Tag Archives: sexual politics

Cult of the Freaknasty: a Glimpse into the Hip Hop Erotic

By  Guest Contributor Regina N. Barnett, originally published at Red Clay Scholar

A couple of weeks back I had the pleasure of attending a Rap Sessions panel that discussed the question of women and their role in Hip Hop. One particular response by Dr. Raquel Rivera really stuck with me: “we are too fast to demonize the raunch. Don’t demonize the Raunch!” Joan Morgan (yes, THE Joan Morgan) followed up with an astute observation that American society does not have a discourse available for the erotic. My first response? “Ha! I love that!” The second response? “Yeah, that makes sense.”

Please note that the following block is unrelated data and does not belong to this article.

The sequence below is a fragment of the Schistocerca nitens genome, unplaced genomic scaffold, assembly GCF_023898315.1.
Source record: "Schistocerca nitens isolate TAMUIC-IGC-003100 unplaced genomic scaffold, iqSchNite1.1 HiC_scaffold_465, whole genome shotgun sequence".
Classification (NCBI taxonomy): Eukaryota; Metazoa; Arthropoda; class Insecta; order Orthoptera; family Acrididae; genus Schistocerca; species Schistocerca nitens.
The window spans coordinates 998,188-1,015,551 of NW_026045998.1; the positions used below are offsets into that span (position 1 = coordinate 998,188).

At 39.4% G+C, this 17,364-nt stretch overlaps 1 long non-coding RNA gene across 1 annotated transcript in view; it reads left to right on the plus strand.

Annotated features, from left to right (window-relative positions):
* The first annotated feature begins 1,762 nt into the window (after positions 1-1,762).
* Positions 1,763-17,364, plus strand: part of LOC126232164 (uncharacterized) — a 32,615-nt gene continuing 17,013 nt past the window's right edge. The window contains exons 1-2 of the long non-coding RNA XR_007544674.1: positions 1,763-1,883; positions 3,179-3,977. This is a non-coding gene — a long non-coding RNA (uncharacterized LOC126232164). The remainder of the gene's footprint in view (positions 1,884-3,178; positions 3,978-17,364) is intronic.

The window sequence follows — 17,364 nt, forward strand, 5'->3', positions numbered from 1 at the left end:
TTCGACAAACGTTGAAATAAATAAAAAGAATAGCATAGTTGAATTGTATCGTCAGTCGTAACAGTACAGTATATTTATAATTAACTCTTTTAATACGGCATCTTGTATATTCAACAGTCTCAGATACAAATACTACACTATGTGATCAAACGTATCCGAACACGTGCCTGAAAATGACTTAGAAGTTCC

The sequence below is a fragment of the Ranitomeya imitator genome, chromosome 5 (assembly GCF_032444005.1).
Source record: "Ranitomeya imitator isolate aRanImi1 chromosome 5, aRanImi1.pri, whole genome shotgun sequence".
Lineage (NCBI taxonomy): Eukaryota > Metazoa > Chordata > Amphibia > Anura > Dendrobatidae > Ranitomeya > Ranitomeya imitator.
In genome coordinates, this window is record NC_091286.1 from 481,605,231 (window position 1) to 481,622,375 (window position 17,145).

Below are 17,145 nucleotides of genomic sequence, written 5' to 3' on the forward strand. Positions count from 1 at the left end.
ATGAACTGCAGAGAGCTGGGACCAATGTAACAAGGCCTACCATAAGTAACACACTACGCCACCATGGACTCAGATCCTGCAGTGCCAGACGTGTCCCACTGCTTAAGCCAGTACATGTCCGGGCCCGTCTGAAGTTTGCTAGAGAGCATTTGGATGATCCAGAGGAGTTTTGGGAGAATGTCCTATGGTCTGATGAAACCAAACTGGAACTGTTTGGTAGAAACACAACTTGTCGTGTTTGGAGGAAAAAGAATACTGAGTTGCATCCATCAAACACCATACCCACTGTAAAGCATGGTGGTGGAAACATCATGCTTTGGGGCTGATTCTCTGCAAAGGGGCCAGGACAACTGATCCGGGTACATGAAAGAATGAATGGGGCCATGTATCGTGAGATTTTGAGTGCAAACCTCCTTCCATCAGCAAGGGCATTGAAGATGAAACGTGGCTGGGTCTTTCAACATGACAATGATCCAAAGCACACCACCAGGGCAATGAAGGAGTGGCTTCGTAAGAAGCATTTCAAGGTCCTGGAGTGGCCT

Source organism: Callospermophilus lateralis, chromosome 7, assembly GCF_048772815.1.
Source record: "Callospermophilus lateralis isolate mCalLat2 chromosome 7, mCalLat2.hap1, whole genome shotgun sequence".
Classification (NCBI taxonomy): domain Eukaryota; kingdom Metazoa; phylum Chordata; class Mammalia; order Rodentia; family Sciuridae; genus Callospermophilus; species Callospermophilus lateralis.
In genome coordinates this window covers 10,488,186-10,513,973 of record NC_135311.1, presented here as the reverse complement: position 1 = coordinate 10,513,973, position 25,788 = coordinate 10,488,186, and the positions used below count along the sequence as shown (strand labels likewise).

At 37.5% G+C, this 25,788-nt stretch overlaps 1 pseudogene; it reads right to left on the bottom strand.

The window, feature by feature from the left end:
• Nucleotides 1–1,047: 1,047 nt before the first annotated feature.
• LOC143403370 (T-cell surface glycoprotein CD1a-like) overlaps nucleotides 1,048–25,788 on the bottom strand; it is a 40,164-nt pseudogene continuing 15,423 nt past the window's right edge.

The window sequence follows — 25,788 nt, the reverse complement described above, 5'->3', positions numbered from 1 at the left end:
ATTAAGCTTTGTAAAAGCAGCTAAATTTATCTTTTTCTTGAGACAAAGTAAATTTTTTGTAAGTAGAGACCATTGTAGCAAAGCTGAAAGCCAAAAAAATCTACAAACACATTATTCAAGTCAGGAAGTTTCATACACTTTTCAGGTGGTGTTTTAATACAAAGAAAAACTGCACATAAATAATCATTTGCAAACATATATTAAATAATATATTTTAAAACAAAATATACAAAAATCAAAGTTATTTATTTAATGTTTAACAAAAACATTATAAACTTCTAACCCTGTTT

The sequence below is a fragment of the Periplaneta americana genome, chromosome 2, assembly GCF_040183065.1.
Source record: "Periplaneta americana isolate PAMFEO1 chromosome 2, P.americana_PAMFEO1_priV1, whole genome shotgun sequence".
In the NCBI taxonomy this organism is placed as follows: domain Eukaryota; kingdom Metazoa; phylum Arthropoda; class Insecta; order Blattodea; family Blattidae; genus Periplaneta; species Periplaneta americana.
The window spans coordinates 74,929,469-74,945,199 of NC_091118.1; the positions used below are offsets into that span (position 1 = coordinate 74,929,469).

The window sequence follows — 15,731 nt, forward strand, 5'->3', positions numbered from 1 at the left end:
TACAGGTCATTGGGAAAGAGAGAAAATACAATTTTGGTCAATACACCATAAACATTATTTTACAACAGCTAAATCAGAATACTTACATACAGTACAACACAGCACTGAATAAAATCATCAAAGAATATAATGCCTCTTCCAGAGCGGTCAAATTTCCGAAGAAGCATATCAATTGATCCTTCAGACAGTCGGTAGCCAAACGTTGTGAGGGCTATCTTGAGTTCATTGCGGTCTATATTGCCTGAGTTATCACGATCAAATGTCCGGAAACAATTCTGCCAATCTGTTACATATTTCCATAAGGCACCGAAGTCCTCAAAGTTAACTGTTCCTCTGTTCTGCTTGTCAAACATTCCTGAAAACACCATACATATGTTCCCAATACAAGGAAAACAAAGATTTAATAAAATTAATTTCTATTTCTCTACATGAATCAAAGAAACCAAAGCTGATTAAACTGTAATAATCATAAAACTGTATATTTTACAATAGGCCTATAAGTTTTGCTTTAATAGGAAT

What is our fascination with sexuality? Particularly, what is our fascination with the erotic and its impact on our understanding of blackness? (Hyper)sexuality often frames our understanding of men and women of color since our implementation into western culture. It is a gendered and oppressive space, often maintaining rigid boundaries and unilateral interpretation. For centuries, the black body existed primarily within the confinements of sexual expression. And, unfortunately, that space has not completely evolved. The Americanized erotic is transfixed within the slave discourse and white privilege that dominated the antebellum United States. Although I do not deny that women have been objectified via the infamous “male gaze,” a “one-up” that white women have over black women is the fact that at least their “honor” and “purity” granted them access to the coveted cult of true womanhood. Their bodies and sexuality are considered worthy of preserving and being respected. Black women, however, have inherited membership in the cult of the freaknasty. Breeders, freak (a leek)s, Jezebels, and, as Abbey Lincoln suggests, “sexual outhouses of white men,” African American women have not been able to remove themselves from the perspective of a sexual lens. Continue reading